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Friday, February 27, 2009

Show Me the Money


I learned something very valuable from my father. Money really doesn't grow on trees. I even tried to prove to him that he was wrong by planting coins in the back yard when I was little. I honestly thought that believing in money trees would miraculously grow one from my coin seeds and was sadly disappointed day after day when I discovered only soil and grass where my tree was supposed to be.

My first job netted me just enough money to realize that if I kept that job, I would soon be owing money to everybody on the planet, because my expenses were far more than my income. I didn't realize that I had to include money the government would be taking out for their share. I found no job where the reverse was true, at least for me. Expenses for raising children far exceeded any income I could have hoped to make with the experience and education I had.



So finding money where none existed was a job in itself for this mom who raised four children virtually alone.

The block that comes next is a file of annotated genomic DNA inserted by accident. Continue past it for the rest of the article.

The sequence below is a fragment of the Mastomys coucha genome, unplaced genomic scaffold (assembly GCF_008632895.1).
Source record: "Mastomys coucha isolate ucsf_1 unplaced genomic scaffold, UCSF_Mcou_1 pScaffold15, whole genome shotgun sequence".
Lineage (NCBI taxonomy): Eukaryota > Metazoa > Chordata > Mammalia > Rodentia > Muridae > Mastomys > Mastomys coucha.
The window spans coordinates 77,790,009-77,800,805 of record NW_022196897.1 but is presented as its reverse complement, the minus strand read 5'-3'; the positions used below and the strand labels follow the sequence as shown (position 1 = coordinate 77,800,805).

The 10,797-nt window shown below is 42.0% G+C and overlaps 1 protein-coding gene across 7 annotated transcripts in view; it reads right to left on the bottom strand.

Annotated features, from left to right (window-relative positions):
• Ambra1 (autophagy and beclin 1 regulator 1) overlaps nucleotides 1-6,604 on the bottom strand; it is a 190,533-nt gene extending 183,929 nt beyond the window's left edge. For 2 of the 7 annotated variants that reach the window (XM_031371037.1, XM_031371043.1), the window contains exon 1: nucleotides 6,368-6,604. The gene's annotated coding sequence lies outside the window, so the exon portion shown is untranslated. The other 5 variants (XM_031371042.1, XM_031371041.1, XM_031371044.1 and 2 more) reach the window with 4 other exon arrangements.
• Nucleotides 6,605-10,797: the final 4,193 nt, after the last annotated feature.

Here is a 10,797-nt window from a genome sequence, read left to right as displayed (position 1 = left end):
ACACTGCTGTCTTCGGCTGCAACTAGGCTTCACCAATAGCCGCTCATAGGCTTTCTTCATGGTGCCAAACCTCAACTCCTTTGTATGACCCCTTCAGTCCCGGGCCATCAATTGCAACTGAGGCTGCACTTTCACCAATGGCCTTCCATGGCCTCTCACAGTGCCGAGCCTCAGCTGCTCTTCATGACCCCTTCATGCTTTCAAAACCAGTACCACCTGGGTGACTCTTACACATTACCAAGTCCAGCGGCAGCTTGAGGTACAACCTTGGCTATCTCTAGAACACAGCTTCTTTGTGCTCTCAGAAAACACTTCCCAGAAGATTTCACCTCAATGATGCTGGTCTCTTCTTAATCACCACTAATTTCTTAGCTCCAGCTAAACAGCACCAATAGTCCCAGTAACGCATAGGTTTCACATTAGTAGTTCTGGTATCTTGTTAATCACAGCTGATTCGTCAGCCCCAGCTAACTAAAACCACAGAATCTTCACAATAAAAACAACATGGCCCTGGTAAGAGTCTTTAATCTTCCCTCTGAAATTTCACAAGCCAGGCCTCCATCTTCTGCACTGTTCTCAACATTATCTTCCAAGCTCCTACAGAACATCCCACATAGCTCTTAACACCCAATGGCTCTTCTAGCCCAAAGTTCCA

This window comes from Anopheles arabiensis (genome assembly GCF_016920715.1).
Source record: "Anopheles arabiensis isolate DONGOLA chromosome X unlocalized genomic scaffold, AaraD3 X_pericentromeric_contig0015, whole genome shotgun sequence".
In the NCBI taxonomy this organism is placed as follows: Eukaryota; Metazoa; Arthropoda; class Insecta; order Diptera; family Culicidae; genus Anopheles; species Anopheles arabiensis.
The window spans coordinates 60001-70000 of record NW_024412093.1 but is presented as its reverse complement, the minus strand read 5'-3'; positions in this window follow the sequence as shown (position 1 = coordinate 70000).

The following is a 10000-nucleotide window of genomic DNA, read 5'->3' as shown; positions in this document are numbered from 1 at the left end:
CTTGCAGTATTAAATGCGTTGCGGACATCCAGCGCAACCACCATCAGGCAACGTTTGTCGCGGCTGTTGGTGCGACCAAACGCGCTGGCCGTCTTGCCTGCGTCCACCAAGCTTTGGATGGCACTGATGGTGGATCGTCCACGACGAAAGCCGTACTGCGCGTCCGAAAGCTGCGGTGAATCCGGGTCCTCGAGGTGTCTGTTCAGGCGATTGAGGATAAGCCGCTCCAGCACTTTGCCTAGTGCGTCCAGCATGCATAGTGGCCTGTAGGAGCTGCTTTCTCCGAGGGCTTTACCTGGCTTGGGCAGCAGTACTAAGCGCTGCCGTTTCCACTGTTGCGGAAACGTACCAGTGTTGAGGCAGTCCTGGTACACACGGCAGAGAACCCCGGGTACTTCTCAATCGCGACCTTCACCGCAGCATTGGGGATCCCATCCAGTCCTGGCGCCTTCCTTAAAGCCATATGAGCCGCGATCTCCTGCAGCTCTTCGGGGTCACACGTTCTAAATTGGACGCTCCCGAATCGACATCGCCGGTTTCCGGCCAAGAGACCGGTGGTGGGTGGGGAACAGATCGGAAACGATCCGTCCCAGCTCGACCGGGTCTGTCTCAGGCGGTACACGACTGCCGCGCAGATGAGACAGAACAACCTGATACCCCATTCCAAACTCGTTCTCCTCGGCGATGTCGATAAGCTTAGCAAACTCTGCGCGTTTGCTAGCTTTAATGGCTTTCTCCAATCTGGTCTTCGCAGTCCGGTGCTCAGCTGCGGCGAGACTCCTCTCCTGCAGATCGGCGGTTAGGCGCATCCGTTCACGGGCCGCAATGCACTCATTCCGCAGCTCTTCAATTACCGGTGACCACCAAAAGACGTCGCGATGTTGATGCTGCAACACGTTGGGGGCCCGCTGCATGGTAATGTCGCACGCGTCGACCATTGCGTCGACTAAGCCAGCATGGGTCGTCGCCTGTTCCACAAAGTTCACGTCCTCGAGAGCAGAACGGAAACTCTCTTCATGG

All of my cars had problems so huge that the costs to repair all of them far outweighed their worth. The problems were never anything insignificant – the repairs included engines and transmissions. One day a coworker suggested I look into purchasing a new car since, with that particular car, I was emptying two quarts of oil every day. She was right. I was spending the equivalent of a car payment on oil every month.

But who would lend money to me? When the Consumer Credit Counseling Service tells you that you either work two full time jobs that still won't help and that the inevitability is that you will eventually have to claim bankruptcy anyway, things are very bleak. I used credit cards to buy food and clothes and to pay off other credit cards. I even went to Sears to borrow money from my Discover card to pay my Sears bill. Things were that bad. 

Somehow, maybe because I was desperate and had proof of money I was already spending on oil, I convinced a dealership to lend me the money for a new Hyundai Accent.

I learned to save money on laundry as well when I poured a tiny bit of liquid fabric softener on a rag (the same works for heavy duty paper towels) and discovered it worked as well as fabric softener sheets.



Meals were a problem, too, because my kids refused to eat leftovers. But I noticed that if the food came out of the microwave, the kids thought it was leftovers – if it came out of a pot on the stove, or from the oven, they thought it was new! Sneaking the food from the refrigerator became a game of hide and seek. They ate leftovers without realizing that what they were eating was something I had frozen the week before. Adding a different spice helped too.

More to come...

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